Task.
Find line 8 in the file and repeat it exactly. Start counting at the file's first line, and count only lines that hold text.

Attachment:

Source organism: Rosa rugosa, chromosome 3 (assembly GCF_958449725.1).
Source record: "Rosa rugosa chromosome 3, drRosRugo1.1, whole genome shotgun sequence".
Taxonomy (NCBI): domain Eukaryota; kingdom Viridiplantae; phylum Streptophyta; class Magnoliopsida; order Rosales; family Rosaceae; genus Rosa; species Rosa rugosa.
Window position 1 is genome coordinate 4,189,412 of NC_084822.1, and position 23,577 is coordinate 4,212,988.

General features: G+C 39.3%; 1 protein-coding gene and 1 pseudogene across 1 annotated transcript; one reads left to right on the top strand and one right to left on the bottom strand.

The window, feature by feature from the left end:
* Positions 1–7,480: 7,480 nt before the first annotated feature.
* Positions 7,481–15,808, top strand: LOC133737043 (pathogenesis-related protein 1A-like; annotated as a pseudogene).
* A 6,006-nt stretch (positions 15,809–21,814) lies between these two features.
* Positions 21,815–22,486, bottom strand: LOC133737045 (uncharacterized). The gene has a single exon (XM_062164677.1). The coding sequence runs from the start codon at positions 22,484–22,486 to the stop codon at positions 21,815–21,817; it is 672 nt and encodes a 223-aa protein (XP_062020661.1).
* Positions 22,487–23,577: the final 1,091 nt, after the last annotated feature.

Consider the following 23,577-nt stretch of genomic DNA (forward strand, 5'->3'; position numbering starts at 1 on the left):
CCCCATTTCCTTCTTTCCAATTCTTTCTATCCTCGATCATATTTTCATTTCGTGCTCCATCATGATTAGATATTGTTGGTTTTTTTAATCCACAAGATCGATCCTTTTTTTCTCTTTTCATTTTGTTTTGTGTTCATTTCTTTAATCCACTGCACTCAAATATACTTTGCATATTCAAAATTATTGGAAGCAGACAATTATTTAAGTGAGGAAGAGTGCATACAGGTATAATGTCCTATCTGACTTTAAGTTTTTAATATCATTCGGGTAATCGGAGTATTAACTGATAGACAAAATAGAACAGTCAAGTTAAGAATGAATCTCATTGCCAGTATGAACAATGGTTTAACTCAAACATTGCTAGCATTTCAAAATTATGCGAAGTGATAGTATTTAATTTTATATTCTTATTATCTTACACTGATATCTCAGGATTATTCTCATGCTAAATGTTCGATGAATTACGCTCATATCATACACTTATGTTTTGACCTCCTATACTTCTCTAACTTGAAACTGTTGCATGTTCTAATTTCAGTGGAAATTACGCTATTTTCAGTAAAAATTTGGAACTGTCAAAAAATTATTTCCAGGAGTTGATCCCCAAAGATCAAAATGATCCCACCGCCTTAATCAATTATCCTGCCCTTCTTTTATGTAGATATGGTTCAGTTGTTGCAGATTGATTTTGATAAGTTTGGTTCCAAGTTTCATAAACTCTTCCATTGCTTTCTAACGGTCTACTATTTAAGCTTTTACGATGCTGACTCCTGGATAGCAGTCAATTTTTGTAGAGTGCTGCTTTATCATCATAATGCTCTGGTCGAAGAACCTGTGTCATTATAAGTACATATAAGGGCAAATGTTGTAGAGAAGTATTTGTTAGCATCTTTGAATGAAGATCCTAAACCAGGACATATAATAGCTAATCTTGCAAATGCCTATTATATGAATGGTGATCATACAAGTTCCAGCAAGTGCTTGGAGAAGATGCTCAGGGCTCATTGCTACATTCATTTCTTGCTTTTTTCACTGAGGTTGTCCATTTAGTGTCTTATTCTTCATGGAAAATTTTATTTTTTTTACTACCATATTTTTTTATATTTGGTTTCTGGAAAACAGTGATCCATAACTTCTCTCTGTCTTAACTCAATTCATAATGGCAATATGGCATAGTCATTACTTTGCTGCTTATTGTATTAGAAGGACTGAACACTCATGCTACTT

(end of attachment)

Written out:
* Positions 7,481–15,808, top strand: LOC133737043 (pathogenesis-related protein 1A-like; annotated as a pseudogene).